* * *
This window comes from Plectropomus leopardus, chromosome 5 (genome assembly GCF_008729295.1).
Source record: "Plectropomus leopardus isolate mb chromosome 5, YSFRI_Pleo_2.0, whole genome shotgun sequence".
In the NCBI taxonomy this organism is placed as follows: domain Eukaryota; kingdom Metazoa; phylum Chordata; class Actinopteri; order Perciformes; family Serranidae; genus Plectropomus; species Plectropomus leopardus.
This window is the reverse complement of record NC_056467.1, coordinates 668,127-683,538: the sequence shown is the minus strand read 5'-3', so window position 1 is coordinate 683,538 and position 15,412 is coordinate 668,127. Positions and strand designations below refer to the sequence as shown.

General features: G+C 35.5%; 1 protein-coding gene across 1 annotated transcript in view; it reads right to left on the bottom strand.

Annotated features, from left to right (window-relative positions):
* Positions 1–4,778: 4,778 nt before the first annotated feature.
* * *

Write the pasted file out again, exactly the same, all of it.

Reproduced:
This window comes from Plectropomus leopardus, chromosome 5 (genome assembly GCF_008729295.1).
Source record: "Plectropomus leopardus isolate mb chromosome 5, YSFRI_Pleo_2.0, whole genome shotgun sequence".
In the NCBI taxonomy this organism is placed as follows: domain Eukaryota; kingdom Metazoa; phylum Chordata; class Actinopteri; order Perciformes; family Serranidae; genus Plectropomus; species Plectropomus leopardus.
This window is the reverse complement of record NC_056467.1, coordinates 668,127-683,538: the sequence shown is the minus strand read 5'-3', so window position 1 is coordinate 683,538 and position 15,412 is coordinate 668,127. Positions and strand designations below refer to the sequence as shown.

General features: G+C 35.5%; 1 protein-coding gene across 1 annotated transcript in view; it reads right to left on the bottom strand.

Annotated features, from left to right (window-relative positions):
* Positions 1–4,778: 4,778 nt before the first annotated feature.